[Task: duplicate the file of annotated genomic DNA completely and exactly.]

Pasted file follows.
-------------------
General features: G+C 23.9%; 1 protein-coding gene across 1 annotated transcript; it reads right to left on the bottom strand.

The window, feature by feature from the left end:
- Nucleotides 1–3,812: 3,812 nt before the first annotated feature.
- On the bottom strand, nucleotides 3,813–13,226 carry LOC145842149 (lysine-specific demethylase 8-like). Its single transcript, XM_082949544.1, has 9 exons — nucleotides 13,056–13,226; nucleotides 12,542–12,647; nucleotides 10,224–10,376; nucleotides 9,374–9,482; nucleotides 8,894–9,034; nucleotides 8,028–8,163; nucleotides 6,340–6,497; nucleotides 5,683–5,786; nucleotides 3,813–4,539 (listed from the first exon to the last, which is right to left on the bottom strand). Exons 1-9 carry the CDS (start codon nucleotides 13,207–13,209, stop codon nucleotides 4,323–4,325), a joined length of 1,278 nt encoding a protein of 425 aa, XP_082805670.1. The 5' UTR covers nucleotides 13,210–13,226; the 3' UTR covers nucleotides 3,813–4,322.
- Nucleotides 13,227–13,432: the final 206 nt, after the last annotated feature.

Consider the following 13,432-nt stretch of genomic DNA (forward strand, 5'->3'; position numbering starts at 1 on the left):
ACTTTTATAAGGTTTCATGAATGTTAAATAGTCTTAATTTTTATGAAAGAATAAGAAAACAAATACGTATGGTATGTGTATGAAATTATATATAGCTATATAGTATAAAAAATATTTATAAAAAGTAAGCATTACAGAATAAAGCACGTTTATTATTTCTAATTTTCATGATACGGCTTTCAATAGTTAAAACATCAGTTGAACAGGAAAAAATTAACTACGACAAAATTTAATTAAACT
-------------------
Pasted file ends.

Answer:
General features: G+C 23.9%; 1 protein-coding gene across 1 annotated transcript; it reads right to left on the bottom strand.

The window, feature by feature from the left end:
- Nucleotides 1–3,812: 3,812 nt before the first annotated feature.
- On the bottom strand, nucleotides 3,813–13,226 carry LOC145842149 (lysine-specific demethylase 8-like). Its single transcript, XM_082949544.1, has 9 exons — nucleotides 13,056–13,226; nucleotides 12,542–12,647; nucleotides 10,224–10,376; nucleotides 9,374–9,482; nucleotides 8,894–9,034; nucleotides 8,028–8,163; nucleotides 6,340–6,497; nucleotides 5,683–5,786; nucleotides 3,813–4,539 (listed from the first exon to the last, which is right to left on the bottom strand). Exons 1-9 carry the CDS (start codon nucleotides 13,207–13,209, stop codon nucleotides 4,323–4,325), a joined length of 1,278 nt encoding a protein of 425 aa, XP_082805670.1. The 5' UTR covers nucleotides 13,210–13,226; the 3' UTR covers nucleotides 3,813–4,322.
- Nucleotides 13,227–13,432: the final 206 nt, after the last annotated feature.

Consider the following 13,432-nt stretch of genomic DNA (forward strand, 5'->3'; position numbering starts at 1 on the left):
ACTTTTATAAGGTTTCATGAATGTTAAATAGTCTTAATTTTTATGAAAGAATAAGAAAACAAATACGTATGGTATGTGTATGAAATTATATATAGCTATATAGTATAAAAAATATTTATAAAAAGTAAGCATTACAGAATAAAGCACGTTTATTATTTCTAATTTTCATGATACGGCTTTCAATAGTTAAAACATCAGTTGAACAGGAAAAAATTAACTACGACAAAATTTAATTAAACT